Murang’a High, the School With Military Drill-Like Motto

Murang’a Boys High School was started in 1964 with only two teachers through the Catholic Diocese of Nyeri, at the time under Bishop Caesar Gatimu.

In 2014 it was elevated to a national school.

The school sitting on 31-acre land also hosts St Mary’s Primary School.

The pioneer class had 35 boys admitted using quota system to cover Kangema, Kigumo and Kandara. These regions were allocated five slots each while Kiharu as the host grabbed 20.

In 1996, the Bishop appealed to the Government to take over the daily running of the school. Most of its infrastructure was financed in a partnership between the government and USAid.

“This school has strived hard to shed off the image of just a normal school and in its place rejuvenated itself to a family where the bond is so special to a point all of us are as though related by blood,” says the school’s principal, Willie Kuria.

“Our motto sounds like a military drill maxim–Discipline Order Determination (DOD),” he adds.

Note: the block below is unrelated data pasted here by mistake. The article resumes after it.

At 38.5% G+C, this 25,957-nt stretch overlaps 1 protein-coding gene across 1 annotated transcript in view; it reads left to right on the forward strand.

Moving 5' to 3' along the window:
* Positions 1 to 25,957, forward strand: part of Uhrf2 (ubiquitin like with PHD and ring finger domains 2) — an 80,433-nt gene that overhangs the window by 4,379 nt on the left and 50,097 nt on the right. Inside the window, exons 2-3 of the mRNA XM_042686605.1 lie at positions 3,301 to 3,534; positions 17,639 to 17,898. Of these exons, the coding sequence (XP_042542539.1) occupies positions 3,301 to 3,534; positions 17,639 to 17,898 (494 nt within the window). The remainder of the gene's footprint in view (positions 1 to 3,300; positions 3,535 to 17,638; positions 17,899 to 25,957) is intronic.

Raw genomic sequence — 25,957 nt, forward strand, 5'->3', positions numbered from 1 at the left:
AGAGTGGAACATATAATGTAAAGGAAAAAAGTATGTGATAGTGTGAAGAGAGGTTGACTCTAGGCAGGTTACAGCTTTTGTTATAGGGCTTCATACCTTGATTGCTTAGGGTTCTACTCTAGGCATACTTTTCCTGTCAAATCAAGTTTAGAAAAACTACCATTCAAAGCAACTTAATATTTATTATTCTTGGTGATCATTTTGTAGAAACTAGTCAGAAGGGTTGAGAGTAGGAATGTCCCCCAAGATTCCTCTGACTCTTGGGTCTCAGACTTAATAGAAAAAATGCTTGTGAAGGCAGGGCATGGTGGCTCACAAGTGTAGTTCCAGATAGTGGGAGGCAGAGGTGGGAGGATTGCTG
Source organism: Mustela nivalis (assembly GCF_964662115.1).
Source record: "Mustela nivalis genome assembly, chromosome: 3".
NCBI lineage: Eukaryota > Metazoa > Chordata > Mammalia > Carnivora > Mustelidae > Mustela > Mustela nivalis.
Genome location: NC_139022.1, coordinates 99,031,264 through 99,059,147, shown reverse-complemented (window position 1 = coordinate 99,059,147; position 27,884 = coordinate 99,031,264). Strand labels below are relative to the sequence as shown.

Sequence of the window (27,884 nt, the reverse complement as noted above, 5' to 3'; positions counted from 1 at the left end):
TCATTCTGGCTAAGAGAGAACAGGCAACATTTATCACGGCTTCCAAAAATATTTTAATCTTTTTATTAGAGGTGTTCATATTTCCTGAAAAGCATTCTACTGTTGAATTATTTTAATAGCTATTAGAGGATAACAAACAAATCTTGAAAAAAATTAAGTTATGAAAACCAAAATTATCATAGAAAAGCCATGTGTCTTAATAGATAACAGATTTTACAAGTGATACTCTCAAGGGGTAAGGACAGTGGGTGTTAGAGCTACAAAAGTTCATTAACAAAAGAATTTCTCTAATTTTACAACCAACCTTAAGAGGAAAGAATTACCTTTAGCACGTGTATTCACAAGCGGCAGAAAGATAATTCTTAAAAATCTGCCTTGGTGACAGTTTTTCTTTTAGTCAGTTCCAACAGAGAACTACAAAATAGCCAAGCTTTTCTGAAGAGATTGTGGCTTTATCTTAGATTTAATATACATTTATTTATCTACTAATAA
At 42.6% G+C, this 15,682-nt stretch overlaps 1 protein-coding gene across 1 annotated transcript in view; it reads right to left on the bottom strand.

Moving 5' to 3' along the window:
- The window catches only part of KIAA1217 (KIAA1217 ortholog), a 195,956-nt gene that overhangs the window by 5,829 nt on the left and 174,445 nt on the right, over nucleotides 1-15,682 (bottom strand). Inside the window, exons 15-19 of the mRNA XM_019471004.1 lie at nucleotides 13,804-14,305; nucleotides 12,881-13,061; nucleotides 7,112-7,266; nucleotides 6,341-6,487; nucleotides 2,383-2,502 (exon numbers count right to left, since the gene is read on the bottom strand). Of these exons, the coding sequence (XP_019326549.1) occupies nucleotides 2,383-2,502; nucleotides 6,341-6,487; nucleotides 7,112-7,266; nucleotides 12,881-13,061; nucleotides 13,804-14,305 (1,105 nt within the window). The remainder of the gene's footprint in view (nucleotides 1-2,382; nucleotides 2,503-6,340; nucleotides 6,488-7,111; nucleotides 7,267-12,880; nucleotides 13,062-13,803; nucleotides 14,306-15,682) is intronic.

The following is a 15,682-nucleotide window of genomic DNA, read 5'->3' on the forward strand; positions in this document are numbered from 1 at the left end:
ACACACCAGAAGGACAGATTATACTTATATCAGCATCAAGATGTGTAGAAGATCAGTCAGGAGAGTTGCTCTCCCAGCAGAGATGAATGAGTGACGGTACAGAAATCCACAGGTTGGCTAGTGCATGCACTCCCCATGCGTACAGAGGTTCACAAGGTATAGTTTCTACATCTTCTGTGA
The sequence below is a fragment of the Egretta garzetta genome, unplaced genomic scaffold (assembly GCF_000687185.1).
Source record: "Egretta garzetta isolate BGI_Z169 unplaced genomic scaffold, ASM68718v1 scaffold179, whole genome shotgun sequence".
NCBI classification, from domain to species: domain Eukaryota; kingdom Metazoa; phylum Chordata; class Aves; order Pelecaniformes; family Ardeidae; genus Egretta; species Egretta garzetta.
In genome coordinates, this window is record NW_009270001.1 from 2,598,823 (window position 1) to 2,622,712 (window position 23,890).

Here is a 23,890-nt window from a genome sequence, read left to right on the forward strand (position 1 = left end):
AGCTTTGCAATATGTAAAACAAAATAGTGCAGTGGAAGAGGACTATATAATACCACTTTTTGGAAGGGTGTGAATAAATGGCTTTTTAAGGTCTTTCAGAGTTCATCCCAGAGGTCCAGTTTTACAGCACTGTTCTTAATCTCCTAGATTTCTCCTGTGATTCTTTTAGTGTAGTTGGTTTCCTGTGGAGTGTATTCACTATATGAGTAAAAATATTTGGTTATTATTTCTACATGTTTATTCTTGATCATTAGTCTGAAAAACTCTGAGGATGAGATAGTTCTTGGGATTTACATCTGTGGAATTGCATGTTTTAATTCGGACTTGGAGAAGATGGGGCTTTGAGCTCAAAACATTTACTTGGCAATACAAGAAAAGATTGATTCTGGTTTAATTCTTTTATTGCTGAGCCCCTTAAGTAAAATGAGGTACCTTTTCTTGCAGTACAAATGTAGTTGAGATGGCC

Some of the prominent names that have schooled in the school, popularly known as Muhae, are former Murang’a Senator Kembi Gitura, Dr James Gichuru of the Mt Kenya University, renowned Cardiologist, Christopher Maina and author John Kiriamiti of the My Life in Crime fame.

“We are currently implementing an agenda that seeks to mould a wholesome package of a person who is desirable, knowledgeable, has inbuilt values, with positive attitudes and with leadership skills,” Mr Kuria says.

Murang’a East Director of Education Mr Richard Ng’ang’a says the school is “our model and pride as it has become proactive in going beyond pursuing academic milestone to also include inculcation of team work and patriotism in its core values.”

He says yesterday’s achievement of producing the top boy in the Kenya Certificate of Secondary Education (KCSE) exam has fuelled the dream of transforming the fortunes of the school.

The graduates included, the school has a population of 1,254 boys, 56 teachers and 30 non-teaching staff.

Deputy Principal Charles Karanja says what has proved crucial for the school is an ingrained drive founded on will power.

“As a fraternity, we have been making bold steps up to this far because a majority have embraced teamwork. Our goals as an organisation are well set thus enabling us to focus on where we are going,” he said.